But I have said the same thing: that if Obamacare is not repealed, and if the Arizona decision is not overturned or successfully defied, then we will have gone beyond the grey area of questionable legitimacy that our system of government has occupied for the last 40 or 70 years of overreaching Congress and federal courts and crossed a definitional line. Just as the Episcopal Church definitively ceased being a Christian body in 2003 with the ordination of an openly practicing homosexual as a bishop, we will have definitively ceased being the country that our Constitution and our political creed tell us we are: a limited government under the rule of law founded on the sovereign will and identity of the American people. We will have become instead a leftist dictatorship under the rule of anti-American elites. And then the only recourse, for those who still truthfully consider themselves Americans, will be rebellion against or secession from the perverted thing that is now called America.
The French have a holiday and a parade on Bastille Day (though they long ago buried the horrible ideas which were unleashed on that occasion, and are now among the most conservative peoples in the world, striving for the attributes of a not very constitutional monarchy while calling it a Republic). The Americans, now a mighty empire, do the same on 4th July to mark their departure from another empire. The USSR used to commemorate the Bolshevik Revolution on 7th November and countless countries have national days to recall notable events in their pasts.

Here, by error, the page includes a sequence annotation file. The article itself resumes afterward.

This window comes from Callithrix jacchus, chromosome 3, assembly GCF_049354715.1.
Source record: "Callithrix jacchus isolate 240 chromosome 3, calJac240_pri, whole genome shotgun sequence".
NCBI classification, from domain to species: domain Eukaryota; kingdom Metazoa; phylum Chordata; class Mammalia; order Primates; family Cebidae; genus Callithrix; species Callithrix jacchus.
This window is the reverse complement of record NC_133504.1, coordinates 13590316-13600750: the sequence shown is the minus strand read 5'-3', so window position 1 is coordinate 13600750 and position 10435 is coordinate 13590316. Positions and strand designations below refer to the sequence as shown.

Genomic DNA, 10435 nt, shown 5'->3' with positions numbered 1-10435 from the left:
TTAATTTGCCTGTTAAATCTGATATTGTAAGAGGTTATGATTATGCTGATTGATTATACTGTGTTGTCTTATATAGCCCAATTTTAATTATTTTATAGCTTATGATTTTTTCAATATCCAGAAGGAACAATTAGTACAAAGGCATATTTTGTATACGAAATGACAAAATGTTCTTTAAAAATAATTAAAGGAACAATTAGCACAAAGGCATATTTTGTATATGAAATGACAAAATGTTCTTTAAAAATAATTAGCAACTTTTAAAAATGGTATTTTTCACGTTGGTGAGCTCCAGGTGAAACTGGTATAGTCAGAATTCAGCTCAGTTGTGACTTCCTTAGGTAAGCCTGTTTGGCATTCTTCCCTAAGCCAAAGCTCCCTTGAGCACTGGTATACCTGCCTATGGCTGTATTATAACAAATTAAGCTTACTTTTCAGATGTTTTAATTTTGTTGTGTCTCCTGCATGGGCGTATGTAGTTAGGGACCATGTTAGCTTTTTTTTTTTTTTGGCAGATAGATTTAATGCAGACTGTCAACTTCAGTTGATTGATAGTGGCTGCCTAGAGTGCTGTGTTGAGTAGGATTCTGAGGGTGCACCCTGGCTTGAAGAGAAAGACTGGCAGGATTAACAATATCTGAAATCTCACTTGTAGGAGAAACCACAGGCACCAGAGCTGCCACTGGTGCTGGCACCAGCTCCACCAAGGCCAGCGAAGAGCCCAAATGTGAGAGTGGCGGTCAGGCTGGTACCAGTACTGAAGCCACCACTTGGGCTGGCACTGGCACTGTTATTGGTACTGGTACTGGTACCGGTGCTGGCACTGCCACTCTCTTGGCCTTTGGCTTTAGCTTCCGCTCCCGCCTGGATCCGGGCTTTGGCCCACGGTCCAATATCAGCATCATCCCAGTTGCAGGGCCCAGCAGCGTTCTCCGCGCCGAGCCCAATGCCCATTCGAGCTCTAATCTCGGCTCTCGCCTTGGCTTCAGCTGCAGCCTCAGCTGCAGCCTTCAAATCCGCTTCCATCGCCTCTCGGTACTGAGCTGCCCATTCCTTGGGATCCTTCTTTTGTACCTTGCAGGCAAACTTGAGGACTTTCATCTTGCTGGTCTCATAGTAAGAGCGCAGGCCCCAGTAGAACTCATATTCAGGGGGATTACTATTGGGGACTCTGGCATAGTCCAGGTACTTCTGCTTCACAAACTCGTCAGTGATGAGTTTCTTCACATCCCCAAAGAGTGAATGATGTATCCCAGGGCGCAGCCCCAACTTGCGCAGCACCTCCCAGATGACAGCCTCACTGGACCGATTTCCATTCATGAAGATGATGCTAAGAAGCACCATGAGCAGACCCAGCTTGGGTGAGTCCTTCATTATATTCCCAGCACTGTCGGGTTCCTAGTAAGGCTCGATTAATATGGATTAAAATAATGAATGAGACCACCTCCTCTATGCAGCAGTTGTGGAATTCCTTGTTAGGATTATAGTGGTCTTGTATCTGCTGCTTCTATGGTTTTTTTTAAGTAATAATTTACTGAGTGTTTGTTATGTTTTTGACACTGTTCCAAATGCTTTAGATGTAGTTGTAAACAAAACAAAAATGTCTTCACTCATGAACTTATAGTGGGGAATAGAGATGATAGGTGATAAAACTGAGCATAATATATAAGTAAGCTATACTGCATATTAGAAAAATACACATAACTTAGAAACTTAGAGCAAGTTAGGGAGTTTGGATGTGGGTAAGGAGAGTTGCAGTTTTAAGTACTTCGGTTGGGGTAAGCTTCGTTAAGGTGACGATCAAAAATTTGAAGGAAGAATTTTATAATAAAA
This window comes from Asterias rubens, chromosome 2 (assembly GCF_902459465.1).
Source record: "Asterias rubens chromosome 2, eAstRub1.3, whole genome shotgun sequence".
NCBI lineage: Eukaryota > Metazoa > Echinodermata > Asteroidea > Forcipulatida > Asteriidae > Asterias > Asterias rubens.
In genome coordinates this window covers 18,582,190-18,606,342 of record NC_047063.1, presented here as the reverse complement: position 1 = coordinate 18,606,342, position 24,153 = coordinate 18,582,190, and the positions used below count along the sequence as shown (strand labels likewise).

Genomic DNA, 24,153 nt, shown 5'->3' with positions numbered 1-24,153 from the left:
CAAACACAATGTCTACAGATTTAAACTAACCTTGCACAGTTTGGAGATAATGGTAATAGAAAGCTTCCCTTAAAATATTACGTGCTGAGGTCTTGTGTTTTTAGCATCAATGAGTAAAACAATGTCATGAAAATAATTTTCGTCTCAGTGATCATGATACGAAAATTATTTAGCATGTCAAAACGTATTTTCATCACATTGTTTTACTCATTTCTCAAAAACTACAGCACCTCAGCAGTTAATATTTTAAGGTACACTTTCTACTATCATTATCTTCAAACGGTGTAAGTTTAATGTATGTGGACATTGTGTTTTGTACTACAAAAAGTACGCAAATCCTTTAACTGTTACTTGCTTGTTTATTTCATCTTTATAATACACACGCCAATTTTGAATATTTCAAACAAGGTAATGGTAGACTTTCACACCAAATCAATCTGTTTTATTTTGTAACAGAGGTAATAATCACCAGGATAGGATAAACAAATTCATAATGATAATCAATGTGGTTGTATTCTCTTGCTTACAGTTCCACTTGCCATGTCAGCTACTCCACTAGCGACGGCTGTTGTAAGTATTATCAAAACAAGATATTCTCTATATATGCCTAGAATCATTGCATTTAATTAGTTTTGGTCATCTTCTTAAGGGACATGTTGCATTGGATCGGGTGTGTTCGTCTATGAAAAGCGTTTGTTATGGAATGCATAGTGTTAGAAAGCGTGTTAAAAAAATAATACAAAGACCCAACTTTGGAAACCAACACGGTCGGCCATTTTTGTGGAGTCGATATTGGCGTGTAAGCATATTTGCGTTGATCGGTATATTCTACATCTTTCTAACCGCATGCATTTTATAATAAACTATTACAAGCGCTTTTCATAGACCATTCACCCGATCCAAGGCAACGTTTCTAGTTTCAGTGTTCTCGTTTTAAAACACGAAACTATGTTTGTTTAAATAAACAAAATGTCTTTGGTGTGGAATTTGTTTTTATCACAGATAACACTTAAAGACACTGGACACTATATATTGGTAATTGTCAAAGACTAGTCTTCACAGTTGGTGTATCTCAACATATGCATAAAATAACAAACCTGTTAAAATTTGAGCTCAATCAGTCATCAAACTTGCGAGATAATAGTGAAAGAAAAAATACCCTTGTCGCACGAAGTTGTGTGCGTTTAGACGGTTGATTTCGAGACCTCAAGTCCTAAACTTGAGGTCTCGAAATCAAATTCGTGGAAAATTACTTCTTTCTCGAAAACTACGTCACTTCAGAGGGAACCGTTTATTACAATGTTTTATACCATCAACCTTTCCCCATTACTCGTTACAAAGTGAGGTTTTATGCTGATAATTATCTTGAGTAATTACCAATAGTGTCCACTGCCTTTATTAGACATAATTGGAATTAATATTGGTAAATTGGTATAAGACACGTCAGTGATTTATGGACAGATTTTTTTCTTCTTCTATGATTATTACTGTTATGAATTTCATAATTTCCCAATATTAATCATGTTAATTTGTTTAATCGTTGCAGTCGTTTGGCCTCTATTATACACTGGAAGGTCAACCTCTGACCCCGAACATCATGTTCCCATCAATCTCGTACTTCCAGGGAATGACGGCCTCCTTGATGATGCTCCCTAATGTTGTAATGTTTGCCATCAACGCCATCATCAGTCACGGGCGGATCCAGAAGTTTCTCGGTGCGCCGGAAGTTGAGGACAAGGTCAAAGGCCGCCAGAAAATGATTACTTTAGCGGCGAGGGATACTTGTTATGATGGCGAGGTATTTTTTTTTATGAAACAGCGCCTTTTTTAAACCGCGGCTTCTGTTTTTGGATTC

But the most significant event in modern history passes by without a whisper. Yesterday was 4th August, the 96th anniversary of Britain's entry into the First World War. Other countries could mark the same thing slightly earlier or later, but this date was the moment one world ended and another began. In 1914, I believe, every country in Europe was a monarchy save one.
Soldiers went to war much as they would have done in 1815. The British state amounted to little more than a few thousand policemen and postmen. Many of the glories (and horrors) of modern science were unknown and unthought of. The world was much quieter, and much smellier, than it is now. Millions were alive, living what they thought of as secure and ordered lives, who would die violent deaths or be forced form their homes before the war's end. Christianity was the accepted religion of the European continent, practised and understood by almost everyone.
Shouldn't we commemorate this momentous day, not just at its approaching centenary, now four years away, but always - and devote at least an hour of it each year to considering how we made such a terrible mistake, whose damage is still not repaired?